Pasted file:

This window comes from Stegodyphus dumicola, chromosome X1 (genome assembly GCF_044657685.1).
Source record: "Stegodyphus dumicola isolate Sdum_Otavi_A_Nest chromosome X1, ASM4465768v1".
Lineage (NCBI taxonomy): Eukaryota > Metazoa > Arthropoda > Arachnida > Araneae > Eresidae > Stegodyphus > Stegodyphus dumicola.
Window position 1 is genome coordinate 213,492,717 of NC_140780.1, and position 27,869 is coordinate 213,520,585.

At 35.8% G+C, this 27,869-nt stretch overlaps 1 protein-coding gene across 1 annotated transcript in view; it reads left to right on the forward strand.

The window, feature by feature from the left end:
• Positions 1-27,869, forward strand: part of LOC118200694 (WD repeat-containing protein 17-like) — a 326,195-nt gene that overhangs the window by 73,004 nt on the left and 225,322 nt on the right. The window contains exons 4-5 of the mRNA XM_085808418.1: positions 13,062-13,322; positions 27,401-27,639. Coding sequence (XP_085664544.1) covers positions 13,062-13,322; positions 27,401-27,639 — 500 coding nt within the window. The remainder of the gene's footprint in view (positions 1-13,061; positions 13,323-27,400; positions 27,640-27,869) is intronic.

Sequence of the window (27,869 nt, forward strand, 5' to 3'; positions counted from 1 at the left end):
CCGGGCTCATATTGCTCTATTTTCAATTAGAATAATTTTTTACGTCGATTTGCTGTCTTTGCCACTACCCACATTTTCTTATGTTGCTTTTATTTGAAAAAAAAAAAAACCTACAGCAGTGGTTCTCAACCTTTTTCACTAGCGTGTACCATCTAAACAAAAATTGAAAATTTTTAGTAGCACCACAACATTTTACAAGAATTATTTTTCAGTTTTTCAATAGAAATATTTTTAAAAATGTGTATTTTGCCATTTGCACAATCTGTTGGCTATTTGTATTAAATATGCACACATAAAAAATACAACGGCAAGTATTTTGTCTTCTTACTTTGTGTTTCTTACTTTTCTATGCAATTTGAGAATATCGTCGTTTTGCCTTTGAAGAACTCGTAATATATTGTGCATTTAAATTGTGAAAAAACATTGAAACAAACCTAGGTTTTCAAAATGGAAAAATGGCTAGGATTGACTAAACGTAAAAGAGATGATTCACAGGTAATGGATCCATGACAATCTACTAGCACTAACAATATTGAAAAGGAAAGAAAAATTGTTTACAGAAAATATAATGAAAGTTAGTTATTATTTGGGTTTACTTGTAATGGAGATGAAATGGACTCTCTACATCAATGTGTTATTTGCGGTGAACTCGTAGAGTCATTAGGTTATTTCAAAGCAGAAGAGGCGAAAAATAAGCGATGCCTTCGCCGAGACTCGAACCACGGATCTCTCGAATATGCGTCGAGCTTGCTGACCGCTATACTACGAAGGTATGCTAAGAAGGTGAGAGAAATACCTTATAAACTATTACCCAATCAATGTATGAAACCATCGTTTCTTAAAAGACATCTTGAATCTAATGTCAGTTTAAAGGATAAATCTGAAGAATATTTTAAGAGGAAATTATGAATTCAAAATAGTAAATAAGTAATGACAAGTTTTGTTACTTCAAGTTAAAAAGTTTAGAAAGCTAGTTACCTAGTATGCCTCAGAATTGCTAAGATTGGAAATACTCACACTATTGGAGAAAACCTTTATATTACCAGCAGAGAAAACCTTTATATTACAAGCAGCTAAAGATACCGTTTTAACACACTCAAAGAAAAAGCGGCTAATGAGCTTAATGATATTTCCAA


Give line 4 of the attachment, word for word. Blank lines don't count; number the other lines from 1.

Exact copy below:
Window position 1 is genome coordinate 213,492,717 of NC_140780.1, and position 27,869 is coordinate 213,520,585.